These and other objects of the present invention are attained by means of a thin sheet of plastic that is foldable along a central axis into two half-sections. The top surface of a first half-section has adhesive strips located along the peripheral edges. A strip of medical adhesive tape is mounted on the bottom of the first half-section along the upper edge thereof which is used to secure the device to a patient's chest, In practice, the first half-section is adhesively secured to the patient's body adjacent the exit site of an implanted tube and the exterior end of the tube is placed upon the first half-section. The second half-section is folded over the first along the central axis and is adhesively secured thereto using the adhesive edge strips to form a pouch. An outwardly extended flap is connected to the second half-section along its upper edge which covers the exit site, The pouch is then gathered over the exterior end of the tube. Both the tube and the lower section of the gathered pouch are grasped with one hand and the implanted end of the tube is firmly pulled into the pouch while holding the flap end of the pouch stationary with the other hand. A hand-engageable tab is secured to the lower end of the pouch to help the user in pulling the gathered pouch away from the exit site. Once the tube is completely contained within the pouch, the pouch is removed from the patient and the flap is folded under the first half-section and is sealed against the now exposed medical tape. The pouch with the enclosed tube is then disposed of in a normal, yet sanitary manner.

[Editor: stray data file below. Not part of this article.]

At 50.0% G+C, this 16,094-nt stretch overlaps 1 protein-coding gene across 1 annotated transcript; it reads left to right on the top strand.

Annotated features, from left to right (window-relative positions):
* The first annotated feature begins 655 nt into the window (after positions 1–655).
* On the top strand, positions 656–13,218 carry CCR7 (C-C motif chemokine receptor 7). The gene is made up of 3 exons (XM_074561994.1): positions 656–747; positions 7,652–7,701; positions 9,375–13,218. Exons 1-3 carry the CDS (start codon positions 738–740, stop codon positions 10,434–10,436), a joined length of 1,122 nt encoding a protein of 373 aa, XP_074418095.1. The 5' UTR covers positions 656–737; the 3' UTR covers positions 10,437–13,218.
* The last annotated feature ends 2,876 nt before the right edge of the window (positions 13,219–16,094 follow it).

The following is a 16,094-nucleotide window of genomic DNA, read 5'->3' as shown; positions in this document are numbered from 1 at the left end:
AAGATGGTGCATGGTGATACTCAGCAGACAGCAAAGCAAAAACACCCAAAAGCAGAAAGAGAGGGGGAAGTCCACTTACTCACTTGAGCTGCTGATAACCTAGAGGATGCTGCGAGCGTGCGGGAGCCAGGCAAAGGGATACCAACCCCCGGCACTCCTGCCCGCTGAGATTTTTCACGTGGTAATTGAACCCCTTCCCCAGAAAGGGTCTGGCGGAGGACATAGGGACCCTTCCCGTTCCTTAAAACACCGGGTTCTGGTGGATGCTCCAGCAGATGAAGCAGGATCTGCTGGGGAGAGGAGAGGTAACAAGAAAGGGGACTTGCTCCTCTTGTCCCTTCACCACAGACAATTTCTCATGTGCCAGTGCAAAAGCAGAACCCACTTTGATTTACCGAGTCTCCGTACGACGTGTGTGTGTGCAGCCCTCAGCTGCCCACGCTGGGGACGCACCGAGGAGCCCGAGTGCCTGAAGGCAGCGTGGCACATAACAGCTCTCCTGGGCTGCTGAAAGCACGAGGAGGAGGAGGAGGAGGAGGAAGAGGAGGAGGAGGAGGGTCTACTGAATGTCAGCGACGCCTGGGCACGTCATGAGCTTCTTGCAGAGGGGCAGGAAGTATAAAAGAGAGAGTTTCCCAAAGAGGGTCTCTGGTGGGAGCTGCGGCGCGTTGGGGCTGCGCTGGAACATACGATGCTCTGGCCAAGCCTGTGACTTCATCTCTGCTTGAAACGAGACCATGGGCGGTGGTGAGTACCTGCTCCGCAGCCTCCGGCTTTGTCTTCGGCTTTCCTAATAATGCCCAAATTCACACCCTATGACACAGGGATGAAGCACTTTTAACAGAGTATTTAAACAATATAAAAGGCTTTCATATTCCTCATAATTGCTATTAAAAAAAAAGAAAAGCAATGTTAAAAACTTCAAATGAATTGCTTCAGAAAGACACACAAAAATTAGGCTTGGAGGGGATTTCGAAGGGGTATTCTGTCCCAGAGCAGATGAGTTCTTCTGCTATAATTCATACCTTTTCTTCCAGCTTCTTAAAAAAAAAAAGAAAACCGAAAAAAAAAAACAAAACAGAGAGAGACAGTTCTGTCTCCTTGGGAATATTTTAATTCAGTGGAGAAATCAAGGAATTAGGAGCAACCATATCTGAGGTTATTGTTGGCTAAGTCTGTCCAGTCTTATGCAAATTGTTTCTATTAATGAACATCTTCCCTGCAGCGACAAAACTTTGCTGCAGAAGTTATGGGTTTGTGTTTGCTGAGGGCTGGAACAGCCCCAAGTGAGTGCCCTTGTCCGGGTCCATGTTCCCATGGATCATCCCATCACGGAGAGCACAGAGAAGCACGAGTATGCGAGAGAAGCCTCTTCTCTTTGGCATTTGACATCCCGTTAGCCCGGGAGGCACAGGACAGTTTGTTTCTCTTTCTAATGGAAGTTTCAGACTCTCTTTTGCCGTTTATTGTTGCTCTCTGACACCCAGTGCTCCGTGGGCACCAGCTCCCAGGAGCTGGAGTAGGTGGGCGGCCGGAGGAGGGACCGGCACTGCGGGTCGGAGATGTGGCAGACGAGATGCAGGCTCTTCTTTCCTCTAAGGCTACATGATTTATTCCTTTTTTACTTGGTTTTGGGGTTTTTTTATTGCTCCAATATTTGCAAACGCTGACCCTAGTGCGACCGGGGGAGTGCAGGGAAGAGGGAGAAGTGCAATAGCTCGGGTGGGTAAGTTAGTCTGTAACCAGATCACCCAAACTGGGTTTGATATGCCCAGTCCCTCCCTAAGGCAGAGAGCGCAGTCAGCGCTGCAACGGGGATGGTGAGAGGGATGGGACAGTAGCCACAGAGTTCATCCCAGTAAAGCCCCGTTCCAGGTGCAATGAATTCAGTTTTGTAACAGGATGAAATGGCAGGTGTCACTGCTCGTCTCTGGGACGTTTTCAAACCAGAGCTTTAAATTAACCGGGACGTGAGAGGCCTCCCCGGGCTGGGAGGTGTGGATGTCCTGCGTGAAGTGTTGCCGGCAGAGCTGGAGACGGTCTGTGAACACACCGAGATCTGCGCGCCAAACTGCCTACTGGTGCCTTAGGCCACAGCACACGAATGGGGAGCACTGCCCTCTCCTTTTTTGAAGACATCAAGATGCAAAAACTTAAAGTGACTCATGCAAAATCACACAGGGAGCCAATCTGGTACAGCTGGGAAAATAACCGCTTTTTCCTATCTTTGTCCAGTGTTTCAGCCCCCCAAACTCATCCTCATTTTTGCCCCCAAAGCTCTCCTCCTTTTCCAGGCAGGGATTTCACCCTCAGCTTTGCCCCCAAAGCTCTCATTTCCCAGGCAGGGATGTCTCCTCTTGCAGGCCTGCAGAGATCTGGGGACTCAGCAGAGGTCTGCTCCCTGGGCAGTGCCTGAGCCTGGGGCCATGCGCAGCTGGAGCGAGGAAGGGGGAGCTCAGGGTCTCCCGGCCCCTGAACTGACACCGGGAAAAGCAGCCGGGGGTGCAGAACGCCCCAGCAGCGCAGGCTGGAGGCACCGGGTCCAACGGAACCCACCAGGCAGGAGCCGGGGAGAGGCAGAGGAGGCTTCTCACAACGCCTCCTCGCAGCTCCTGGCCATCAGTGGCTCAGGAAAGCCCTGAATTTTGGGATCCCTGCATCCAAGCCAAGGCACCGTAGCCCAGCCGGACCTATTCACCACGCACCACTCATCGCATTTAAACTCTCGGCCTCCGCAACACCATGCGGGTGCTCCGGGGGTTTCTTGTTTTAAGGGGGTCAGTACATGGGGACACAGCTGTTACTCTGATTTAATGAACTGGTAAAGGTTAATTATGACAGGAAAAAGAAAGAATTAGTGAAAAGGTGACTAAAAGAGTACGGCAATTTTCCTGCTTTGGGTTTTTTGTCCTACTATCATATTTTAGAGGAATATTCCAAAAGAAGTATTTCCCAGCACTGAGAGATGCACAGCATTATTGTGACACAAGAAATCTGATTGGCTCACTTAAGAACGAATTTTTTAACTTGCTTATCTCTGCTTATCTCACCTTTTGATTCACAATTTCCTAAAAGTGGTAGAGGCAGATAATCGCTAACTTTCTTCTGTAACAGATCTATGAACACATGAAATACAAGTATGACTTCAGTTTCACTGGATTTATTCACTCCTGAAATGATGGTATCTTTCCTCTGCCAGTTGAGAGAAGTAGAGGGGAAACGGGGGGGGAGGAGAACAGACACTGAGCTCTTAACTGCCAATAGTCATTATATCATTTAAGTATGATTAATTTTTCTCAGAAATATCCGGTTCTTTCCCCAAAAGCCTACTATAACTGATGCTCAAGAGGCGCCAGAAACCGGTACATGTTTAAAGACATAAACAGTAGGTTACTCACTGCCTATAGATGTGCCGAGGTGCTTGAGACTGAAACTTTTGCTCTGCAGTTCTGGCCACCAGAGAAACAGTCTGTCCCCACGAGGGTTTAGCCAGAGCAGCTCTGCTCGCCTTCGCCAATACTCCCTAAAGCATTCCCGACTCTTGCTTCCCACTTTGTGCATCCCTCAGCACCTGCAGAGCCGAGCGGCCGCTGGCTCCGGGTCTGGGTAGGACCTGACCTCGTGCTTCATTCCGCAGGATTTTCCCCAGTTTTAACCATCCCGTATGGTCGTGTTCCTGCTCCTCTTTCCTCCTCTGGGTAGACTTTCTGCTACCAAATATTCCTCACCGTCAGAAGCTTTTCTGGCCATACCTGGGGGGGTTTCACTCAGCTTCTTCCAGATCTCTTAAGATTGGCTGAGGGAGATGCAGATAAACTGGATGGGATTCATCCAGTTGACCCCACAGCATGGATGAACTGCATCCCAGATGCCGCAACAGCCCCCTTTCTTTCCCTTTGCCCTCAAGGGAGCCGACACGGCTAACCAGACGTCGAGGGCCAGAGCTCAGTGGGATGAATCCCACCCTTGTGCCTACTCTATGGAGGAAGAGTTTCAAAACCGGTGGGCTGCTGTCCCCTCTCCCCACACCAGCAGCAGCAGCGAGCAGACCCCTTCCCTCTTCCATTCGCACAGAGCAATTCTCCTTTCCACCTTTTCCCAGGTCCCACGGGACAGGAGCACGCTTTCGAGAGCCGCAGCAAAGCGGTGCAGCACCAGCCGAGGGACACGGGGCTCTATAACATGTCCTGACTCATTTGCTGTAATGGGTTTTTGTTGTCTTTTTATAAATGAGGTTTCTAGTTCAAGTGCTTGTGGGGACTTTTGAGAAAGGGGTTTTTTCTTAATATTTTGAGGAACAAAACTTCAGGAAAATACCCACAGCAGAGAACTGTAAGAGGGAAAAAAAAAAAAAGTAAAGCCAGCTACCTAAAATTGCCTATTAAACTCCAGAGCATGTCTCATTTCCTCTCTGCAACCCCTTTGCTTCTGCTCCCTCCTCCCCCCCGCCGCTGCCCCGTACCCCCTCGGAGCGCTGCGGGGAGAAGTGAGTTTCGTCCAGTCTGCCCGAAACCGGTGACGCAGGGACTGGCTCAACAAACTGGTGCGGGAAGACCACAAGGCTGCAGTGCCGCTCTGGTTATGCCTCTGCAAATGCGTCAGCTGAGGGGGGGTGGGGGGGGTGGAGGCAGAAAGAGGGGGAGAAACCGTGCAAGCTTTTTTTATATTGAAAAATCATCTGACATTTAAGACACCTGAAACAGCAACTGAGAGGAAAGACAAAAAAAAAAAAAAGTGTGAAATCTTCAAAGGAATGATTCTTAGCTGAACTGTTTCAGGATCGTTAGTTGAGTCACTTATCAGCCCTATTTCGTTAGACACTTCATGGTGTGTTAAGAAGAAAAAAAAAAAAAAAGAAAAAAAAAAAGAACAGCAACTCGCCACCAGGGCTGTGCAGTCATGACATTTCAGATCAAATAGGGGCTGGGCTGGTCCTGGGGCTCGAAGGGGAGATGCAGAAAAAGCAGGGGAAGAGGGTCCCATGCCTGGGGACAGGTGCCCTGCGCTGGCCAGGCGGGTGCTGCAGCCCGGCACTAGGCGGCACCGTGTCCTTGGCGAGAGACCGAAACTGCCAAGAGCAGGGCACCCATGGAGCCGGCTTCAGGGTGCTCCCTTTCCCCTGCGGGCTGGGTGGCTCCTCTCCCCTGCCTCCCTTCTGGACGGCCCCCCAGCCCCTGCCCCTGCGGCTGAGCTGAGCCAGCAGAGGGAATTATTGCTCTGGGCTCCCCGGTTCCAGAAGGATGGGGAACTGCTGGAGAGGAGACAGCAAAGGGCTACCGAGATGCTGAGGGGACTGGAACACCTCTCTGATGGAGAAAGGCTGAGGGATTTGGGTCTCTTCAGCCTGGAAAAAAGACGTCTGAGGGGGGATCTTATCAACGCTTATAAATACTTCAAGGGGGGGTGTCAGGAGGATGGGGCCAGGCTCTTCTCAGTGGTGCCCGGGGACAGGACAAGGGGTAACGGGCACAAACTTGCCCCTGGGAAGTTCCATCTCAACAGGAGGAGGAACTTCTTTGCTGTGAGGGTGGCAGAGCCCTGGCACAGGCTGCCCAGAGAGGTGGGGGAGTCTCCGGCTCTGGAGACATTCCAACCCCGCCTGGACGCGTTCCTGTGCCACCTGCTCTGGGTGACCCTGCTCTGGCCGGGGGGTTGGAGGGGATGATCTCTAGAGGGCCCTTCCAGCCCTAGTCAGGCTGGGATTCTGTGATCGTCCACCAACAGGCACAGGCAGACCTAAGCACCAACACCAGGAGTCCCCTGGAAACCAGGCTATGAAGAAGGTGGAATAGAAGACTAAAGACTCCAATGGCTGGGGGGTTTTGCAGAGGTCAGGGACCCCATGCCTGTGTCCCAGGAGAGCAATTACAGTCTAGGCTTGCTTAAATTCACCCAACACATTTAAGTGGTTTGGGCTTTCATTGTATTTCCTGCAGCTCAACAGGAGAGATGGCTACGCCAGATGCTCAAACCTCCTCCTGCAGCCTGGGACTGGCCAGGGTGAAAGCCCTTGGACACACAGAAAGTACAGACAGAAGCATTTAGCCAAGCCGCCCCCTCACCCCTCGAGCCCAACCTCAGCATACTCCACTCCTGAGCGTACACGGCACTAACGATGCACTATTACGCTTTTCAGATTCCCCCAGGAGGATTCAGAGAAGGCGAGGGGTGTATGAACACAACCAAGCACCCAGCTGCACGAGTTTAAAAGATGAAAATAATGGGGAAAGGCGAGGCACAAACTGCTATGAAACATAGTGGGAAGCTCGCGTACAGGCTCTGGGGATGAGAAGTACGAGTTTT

For a better understanding of these and other objects of the present invention, reference will be made to the following detailed description of the invention which is to be read in conjunction with the accompanying drawings, wherein:
FIG. 1 is a top plan view showing the present invention;
FIG. 2 is a bottom view of the device shown in FIG. 1;
FIG. 3 is a perspective view of the device shown in FIGS. 1 and 2 further illustrating one half of the device being folded over the other half-section;
FIG. 4 is a perspective view of the present device showing it being positioned at an exit site adjacent to the exterior end of an implanted drain;
FIG. 5 is a perspective view showing the device folded into a pouch with the exterior end of the drain enclosed in the pouch;
FIG. 6 is a perspective view showing the pouch accordion-folded into a compressed package over the exterior end of the drain;
FIG. 7 is a side elevation in partial section showing the compressed pouch;
FIG. 8 illustrates the hand position of the user just prior to removal of the implanted end of the drain;
FIG. 9 illustrates the implanted end of the drain being drawn into the pouch, and
FIG. 10 illustrates the drain completely enclosed in the pouch and the pouch in a condition for disposal.
Referring initially to FIGS. 1-3, there is shown the preferred embodiment of the present invention which will be described for use in the removal and disposal of a chest drain. It should be clear, however, that the present invention is suitable for use in removing and disposing of any indwelling device. The present device, generally referenced 10, includes a thin base sheet of flaccid transparent plastic material 11. The sheet is divided into a first half-section 13 and a second half-section 14 along a central axis or fold line 15. The first half-section may include a pad 17 which is shown in phantom outline. The pad, if used, is made of a highly absorbent material bonded to its top surface with the pad extending substantially along the length of the half-section adjacent to the central axis.